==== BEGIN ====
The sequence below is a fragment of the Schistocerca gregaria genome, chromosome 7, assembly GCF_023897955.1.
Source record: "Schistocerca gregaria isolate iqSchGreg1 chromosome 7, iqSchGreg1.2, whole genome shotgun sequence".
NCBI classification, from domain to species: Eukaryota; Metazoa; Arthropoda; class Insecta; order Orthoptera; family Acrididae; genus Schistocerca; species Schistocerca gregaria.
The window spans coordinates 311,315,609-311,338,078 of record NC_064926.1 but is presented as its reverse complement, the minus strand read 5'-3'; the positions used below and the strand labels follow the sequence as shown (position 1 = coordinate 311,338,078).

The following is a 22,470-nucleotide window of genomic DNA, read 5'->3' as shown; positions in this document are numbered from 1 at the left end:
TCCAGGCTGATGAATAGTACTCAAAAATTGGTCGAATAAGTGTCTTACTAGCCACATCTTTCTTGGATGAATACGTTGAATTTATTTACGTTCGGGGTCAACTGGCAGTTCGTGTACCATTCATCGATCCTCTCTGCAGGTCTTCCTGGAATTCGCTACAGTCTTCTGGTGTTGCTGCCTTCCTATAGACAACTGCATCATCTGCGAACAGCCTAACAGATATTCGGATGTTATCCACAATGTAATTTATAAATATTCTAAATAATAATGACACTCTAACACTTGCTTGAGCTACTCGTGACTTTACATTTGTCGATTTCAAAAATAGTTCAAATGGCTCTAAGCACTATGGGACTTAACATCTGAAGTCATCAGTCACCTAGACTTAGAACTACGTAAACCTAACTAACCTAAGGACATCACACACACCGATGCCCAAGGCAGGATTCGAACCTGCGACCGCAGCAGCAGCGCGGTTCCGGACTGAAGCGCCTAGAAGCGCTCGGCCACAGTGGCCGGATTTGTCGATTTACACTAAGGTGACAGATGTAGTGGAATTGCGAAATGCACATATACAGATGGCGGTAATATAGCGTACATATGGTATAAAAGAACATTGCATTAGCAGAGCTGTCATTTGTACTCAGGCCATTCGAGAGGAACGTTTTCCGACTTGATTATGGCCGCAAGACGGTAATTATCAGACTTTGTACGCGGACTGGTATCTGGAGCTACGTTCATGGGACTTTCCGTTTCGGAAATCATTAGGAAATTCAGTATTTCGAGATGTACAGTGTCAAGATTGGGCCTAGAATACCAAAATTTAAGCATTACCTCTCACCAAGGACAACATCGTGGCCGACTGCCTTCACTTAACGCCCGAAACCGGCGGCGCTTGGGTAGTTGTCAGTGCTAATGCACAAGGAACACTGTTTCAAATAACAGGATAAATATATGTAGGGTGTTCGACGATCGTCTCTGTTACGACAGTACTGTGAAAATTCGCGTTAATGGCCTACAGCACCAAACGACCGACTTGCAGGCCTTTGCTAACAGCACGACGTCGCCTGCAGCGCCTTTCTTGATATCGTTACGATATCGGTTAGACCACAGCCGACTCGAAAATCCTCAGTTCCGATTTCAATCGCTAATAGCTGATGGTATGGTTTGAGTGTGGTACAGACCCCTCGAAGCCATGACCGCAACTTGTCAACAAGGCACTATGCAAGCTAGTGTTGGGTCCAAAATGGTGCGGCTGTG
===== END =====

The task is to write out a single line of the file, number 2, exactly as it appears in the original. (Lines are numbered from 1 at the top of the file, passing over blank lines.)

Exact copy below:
Source record: "Schistocerca gregaria isolate iqSchGreg1 chromosome 7, iqSchGreg1.2, whole genome shotgun sequence".